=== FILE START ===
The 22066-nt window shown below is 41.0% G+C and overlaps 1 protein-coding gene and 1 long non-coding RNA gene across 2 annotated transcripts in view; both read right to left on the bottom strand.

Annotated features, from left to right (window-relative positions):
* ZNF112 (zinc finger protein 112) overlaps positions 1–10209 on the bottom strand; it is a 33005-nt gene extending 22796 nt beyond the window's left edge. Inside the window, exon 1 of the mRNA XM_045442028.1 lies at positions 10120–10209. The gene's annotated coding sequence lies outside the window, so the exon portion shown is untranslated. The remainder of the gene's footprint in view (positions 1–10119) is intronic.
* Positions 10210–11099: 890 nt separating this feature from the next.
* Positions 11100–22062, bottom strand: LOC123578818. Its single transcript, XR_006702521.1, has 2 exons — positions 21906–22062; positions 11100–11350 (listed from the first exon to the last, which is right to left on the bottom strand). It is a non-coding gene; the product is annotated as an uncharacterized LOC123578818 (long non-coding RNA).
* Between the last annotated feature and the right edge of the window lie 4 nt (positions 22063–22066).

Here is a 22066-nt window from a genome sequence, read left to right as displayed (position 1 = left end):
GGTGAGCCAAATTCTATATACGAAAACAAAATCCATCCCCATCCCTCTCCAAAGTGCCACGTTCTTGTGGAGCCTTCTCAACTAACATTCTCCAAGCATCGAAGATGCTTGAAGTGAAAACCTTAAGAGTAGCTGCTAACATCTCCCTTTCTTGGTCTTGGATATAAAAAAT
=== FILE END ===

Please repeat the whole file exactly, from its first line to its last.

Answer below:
The 22066-nt window shown below is 41.0% G+C and overlaps 1 protein-coding gene and 1 long non-coding RNA gene across 2 annotated transcripts in view; both read right to left on the bottom strand.

Annotated features, from left to right (window-relative positions):
* ZNF112 (zinc finger protein 112) overlaps positions 1–10209 on the bottom strand; it is a 33005-nt gene extending 22796 nt beyond the window's left edge. Inside the window, exon 1 of the mRNA XM_045442028.1 lies at positions 10120–10209. The gene's annotated coding sequence lies outside the window, so the exon portion shown is untranslated. The remainder of the gene's footprint in view (positions 1–10119) is intronic.
* Positions 10210–11099: 890 nt separating this feature from the next.
* Positions 11100–22062, bottom strand: LOC123578818. Its single transcript, XR_006702521.1, has 2 exons — positions 21906–22062; positions 11100–11350 (listed from the first exon to the last, which is right to left on the bottom strand). It is a non-coding gene; the product is annotated as an uncharacterized LOC123578818 (long non-coding RNA).
* Between the last annotated feature and the right edge of the window lie 4 nt (positions 22063–22066).

Here is a 22066-nt window from a genome sequence, read left to right as displayed (position 1 = left end):
GGTGAGCCAAATTCTATATACGAAAACAAAATCCATCCCCATCCCTCTCCAAAGTGCCACGTTCTTGTGGAGCCTTCTCAACTAACATTCTCCAAGCATCGAAGATGCTTGAAGTGAAAACCTTAAGAGTAGCTGCTAACATCTCCCTTTCTTGGTCTTGGATATAAAAAAT